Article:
The tart scent that melts 18 pounds a month. Subjects in one study who simply sniffed a pungent fruit aroma when cravings struck lost up to 18 pounds a month. When a yearning to eat is brought on by stress rather than real hunger, the scent of cranberries can displace the desire by stimulating the part of the hypothalamus that controls satiety, explains study author Alan Hirsch, M.D.
Pound-Paring Lip Gloss:
Mix 1 Tbs. olive oil, 10 fresh cranberries and 1 tsp. each honey and petroleum jelly. Microwave until bubbling (1-2 minutes). Mash well. Cool, then strain to remove skins. Chill uncovered until firm. Store at room temperature.
The Nutrient Combo That Outsmarts The Sniffles
Cold-weather bugs don’t stand a chance against the double-whammy defense created by the vitamin C and polyphenols (antioxidants) in cranberries. Polyphenols inactivate damage-causing free radicals before they harm healthy cells, and vitamin C aids in production of white blood cells, which fight off infection, says nutrition expert Jacob Teitelbaum, M.D.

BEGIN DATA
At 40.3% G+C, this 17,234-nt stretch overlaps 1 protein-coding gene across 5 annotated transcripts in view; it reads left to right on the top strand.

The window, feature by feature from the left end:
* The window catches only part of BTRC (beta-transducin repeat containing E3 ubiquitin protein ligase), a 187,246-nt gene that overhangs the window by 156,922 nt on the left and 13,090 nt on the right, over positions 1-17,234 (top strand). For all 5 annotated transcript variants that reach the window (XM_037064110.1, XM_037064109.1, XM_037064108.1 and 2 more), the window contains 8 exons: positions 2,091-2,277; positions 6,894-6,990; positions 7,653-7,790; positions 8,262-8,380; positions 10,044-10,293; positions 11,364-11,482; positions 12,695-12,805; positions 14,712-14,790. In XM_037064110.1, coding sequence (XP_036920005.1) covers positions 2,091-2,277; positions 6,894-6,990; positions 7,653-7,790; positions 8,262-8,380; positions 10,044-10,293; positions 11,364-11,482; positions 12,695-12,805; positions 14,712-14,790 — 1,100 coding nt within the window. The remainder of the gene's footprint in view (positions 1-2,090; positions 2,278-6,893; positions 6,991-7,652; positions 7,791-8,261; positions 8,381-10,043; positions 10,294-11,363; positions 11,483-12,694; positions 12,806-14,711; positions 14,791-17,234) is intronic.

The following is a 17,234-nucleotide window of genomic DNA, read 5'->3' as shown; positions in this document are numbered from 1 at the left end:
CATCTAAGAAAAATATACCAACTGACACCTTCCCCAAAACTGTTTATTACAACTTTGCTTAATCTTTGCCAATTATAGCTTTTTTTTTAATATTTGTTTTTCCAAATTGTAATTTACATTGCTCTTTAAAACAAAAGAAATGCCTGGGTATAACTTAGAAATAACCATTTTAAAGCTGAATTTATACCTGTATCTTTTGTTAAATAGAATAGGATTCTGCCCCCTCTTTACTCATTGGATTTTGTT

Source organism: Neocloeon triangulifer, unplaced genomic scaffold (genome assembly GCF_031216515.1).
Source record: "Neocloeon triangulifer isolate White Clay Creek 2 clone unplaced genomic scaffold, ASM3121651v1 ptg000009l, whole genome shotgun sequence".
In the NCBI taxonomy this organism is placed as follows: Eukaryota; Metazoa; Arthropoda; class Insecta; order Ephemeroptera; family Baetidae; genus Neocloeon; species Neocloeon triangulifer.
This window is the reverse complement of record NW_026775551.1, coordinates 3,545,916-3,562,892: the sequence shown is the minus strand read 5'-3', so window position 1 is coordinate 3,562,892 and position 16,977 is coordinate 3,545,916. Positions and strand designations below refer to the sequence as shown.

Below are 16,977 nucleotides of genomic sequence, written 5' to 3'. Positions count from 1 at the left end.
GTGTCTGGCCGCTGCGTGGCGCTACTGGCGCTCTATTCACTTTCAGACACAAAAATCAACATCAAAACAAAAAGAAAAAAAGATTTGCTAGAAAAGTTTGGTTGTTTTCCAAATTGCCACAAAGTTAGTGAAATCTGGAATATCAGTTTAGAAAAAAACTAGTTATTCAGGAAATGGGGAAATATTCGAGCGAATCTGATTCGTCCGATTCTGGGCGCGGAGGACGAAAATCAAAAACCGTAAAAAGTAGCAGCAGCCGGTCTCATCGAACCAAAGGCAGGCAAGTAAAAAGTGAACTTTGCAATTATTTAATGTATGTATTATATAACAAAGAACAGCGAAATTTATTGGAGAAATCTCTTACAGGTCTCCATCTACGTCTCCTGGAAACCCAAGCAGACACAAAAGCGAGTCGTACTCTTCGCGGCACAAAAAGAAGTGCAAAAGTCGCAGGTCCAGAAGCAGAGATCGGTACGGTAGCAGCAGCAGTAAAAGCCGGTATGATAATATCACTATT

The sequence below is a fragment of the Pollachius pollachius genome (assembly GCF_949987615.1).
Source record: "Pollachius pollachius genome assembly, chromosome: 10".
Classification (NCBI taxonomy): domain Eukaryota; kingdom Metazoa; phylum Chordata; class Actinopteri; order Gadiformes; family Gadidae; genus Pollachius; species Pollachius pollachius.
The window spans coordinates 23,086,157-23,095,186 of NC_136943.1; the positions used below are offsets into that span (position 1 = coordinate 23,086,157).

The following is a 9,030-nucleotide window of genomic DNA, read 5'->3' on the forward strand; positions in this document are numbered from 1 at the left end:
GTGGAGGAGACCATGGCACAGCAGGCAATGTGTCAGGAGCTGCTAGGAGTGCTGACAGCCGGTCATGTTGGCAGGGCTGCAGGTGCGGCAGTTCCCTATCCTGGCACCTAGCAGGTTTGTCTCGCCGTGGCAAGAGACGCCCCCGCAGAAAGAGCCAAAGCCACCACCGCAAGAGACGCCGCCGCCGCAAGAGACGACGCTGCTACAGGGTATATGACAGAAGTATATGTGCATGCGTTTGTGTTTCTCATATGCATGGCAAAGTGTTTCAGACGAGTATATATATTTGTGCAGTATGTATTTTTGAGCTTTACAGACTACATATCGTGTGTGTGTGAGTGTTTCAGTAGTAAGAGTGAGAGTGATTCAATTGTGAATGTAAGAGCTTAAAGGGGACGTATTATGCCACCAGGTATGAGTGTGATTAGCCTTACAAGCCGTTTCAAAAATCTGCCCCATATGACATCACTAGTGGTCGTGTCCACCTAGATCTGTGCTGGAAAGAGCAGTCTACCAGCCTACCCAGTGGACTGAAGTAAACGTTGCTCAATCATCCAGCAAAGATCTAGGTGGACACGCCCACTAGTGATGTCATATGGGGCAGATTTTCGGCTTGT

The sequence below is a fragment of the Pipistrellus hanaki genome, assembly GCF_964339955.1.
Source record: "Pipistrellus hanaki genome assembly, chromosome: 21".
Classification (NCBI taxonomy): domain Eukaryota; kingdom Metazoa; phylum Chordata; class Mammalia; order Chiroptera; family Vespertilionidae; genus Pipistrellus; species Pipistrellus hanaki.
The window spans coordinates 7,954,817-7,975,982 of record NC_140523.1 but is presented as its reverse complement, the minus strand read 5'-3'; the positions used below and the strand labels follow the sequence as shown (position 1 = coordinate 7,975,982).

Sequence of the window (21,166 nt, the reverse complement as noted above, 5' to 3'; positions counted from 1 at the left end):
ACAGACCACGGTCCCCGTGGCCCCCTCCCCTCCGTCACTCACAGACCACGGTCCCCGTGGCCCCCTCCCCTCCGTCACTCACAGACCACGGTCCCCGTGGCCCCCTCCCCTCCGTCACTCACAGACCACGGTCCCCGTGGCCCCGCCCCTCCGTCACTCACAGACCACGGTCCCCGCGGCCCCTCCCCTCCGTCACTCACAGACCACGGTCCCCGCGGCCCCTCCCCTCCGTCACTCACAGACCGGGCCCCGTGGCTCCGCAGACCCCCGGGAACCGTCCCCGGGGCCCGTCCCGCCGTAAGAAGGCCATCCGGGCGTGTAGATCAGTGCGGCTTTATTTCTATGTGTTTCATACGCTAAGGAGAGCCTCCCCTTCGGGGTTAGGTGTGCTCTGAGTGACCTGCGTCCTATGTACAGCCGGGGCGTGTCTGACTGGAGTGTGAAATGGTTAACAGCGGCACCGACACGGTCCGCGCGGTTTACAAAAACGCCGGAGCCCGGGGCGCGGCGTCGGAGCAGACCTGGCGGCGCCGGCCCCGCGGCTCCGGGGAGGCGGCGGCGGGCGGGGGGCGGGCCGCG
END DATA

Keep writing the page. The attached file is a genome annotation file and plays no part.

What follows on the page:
Hale and Hearty Cranberry Butter
With electric mixer, blend 1/2 lb. unsalted butter and 1/4 cup honey on high 1 minute. Add 1/4 cup chopped cranberries, 2 tsp. orange zest and 1/2 tsp. cinnamon. Whip until blended. Chill.
The Fruit Acid That Restores Skin’s Radiance
Winter winds can leave skin looking dull, but search no further than your refrigerator to replenish your natural glow. Cranberries contain ellagic acid, a fruit acid that dissolves toxins, dirt and germs, clearing pores and allowing more oxygen to be absorbed, explains natural skin-care expert Jillian Alexander, author of The Spa Gardens (JAG Productions). The result: toned and revitalized skin.
Puree 1/2 cup cranberries and 1 sliced tangerine. In bowl, combine fruit, 1/2 cup olive oil, 1 cup raw sugar and 1/2 cup raw honey. Stir until blended. Cleanse face with scrub. Rinse with tepid water. Store in fridge for up to one week.
The Color That Produces Nonstop Energy
Just a glance at bright red provides the stamina you need. Red signals the body to secrete adrenaline, a hormone that energizes by directing more blood and oxygen to the muscles and brain, explains clinical nutritionist Susan Lark, M.D. In fact, one study found that red light increased electrical activity in subjects’ muscles by almost 6 percent.
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